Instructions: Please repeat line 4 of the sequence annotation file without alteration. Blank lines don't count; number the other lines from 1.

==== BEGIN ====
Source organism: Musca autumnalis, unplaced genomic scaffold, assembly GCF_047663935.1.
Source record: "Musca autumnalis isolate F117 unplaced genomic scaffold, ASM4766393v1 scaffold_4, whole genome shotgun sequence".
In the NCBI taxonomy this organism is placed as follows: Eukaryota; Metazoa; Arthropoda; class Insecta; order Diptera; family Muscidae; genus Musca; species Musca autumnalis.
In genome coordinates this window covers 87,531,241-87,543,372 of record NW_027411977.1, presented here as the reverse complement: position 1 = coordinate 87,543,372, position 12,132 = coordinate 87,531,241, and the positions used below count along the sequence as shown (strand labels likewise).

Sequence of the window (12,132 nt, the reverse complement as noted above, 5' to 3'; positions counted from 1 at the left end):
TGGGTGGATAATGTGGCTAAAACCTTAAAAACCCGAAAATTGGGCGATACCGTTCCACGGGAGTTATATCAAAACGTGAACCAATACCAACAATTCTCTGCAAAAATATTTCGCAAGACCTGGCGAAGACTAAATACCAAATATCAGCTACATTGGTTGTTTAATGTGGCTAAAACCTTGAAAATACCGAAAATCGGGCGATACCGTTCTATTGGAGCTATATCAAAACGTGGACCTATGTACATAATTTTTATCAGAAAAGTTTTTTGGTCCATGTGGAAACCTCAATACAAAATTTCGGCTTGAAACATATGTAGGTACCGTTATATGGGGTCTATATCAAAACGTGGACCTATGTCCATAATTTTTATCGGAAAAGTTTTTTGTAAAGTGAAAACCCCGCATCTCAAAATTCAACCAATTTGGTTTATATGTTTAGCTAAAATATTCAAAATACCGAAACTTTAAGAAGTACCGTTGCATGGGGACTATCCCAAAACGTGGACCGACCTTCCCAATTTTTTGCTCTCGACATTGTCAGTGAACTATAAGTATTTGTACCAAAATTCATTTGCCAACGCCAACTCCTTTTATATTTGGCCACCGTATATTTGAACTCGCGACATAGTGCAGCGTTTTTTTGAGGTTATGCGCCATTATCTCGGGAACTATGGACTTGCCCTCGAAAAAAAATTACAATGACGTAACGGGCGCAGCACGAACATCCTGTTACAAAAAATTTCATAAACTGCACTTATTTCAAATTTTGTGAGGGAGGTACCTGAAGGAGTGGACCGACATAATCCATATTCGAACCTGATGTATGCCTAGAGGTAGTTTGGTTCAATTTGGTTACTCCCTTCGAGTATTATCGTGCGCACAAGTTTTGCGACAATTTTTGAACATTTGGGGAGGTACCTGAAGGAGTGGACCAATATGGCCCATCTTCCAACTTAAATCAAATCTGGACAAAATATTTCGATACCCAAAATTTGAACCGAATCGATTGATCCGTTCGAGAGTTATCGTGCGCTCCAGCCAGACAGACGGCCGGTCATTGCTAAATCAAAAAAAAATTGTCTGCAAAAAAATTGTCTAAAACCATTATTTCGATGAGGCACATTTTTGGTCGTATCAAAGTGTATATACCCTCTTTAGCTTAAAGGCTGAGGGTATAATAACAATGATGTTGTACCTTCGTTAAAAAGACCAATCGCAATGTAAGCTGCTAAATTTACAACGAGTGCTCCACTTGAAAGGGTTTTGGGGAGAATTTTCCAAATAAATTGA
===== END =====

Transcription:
In genome coordinates this window covers 87,531,241-87,543,372 of record NW_027411977.1, presented here as the reverse complement: position 1 = coordinate 87,543,372, position 12,132 = coordinate 87,531,241, and the positions used below count along the sequence as shown (strand labels likewise).